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EDITIONS
Thursday, 23 January, 2003, 16:34 GMT
Horror of the floods undimmed
Violet Sparrow and her home
Violet and the house where she saved her children

The 1953 floods devastated many communities dotted around the East Anglian coast. A handful of survivors recall their struggle to survive
Dotted line gif
Few communities suffered more grievously than Felixstowe in Suffolk when the seas engulfed the East Coast on the night of 31 January 1953.

Thirty-eight people died in one small area when their wooden prefabricated homes in the West End area were swamped.

As with most of the communities swallowed by the sea that night, there had been no warning.

The hurricane force winds had toppled telephone lines further north in Norfolk and Lincolnshire.

Fred and Lucy Chapman
Fred and Lucy Chapman have never forgotten the terror
In the chaos and struggle to survive, there was no way to warn those living further south in Suffolk and Essex.

The result was catastrophe. As well as the 38 who died in Felixstowe, another 37 lost their lives when the wooden seafront township of Jaywick near Clacton was swamped.

And the tempest saved its worst for last.

Canvey Island in Essex was utterly overwhelmed with the loss of 58 lives.

Ironically, in Felixstowe the surge - 6 ft high and more - did not over-top the sea wall.

Instead it swept up the River Orwell and burst through the banks and rushed across the marshes.

We were like animals fighting for our lives

Lucy Chapman
The flimsy prefabs in the Langar Road district were pushed aside like dolls' houses.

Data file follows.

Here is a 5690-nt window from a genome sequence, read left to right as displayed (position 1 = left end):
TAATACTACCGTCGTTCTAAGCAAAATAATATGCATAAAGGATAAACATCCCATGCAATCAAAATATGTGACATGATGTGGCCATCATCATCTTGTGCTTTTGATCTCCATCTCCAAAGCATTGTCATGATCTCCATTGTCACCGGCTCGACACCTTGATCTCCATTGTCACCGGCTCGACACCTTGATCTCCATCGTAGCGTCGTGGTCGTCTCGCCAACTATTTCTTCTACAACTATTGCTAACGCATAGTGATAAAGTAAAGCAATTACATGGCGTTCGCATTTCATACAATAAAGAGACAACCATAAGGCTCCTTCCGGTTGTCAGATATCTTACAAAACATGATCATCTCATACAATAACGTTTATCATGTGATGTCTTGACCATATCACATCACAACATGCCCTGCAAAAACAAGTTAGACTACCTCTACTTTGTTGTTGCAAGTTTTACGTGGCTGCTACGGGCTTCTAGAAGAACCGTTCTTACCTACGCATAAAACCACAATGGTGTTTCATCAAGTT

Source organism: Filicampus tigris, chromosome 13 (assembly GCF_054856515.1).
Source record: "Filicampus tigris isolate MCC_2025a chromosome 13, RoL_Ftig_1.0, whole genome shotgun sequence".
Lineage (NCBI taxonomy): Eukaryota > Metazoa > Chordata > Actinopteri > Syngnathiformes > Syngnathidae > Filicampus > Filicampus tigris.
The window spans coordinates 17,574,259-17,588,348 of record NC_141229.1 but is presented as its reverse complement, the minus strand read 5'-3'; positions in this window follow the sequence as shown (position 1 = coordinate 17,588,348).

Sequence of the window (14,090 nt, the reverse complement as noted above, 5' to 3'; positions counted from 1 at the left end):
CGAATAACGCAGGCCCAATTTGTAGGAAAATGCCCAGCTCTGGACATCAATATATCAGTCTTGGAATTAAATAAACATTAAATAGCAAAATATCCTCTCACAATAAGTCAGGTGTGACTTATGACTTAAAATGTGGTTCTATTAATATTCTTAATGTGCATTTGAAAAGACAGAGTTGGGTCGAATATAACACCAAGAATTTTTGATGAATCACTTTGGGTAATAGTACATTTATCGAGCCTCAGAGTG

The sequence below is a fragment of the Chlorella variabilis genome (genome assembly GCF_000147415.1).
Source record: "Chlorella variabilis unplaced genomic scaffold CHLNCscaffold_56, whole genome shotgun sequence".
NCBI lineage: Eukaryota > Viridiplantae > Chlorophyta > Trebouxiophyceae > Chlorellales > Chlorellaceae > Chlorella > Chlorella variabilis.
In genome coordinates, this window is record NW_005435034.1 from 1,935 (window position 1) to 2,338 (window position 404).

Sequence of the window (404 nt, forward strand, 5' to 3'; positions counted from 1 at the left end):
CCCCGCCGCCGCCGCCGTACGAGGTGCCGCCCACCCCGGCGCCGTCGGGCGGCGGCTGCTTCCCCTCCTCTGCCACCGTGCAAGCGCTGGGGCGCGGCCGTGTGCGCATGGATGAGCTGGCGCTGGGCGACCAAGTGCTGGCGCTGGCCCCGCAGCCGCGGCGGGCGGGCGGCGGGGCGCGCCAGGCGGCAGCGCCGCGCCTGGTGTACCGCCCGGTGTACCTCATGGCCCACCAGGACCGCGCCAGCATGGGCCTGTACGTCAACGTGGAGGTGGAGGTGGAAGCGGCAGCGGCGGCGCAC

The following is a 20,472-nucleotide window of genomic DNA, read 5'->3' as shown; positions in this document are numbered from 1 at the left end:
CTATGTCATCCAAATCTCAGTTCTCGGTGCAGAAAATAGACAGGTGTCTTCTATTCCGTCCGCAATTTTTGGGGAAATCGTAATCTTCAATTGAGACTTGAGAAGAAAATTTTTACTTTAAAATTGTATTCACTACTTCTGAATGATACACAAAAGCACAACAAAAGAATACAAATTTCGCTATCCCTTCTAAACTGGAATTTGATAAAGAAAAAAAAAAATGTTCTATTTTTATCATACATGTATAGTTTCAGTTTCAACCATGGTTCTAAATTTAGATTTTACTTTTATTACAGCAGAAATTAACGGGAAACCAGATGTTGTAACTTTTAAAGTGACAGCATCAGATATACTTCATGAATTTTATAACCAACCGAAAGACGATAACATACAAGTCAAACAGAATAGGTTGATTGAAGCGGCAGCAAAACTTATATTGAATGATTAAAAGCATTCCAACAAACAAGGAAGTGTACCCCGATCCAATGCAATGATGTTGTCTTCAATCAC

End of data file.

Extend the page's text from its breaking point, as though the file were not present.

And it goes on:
Fred and Lucy Chapman had gone to bed when they were awoken by the sound of water at 0100 GMT.

Lucy stepped out of bed into water that had already crept up to the level of the mattress.

Asleep in the other bedroom were their baby daughter and their son, Peter.

They had two choices: clamber on to the top of their bungalow and hope they would not be swept away or swim for their lives.

They choose to swim. Fifty years later Lucy remembers the events as if they had happened yesterday.

"We were like animals fighting for our lives. I watched Fred swim to a house clutching the baby before I set off with Peter. How we made it I will never know."

Fred and Lucy have never forgotten the terror of that night.

Naked clamber

They watched helplessly as neighbours were swept to their deaths in the raging waters.

Not far away Violet Sparrow was battling to save the lives of her three children as the waters swept into their home close by the Gas Works.

Mum had saved our lives and now here was dad, we were going to be okay

Violet Sparrow's daughter Margaret Learmouth

She had been awoken as the furniture below began bumping the ceiling as the waters poured in.

Daughter Margaret Learmouth has never forgotten her mother's courage.

"Mum saved all our lives. She was calm, never let on to us children how scared she must have been."

After smashing a hole in the wall to allow their terrified neighbours to join them, Violet somehow got them all up into the loft.

She remembers with amusement that she had to put aside her own modesty to clamber naked up into the loft before wrapping herself with a blanket.

And there the three adults and three children stayed, frozen and frightened, until they were rescued the next morning as the flood waters began to recede.

Ironically Violet's husband had been away on coastguard duty that night.

Margaret Learmouth vividly remembers their rescue: "We were looking out of the window and saw dad approaching.

"Mum had saved our lives and now here was dad, we were going to be okay."


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23 Jan 03 | England
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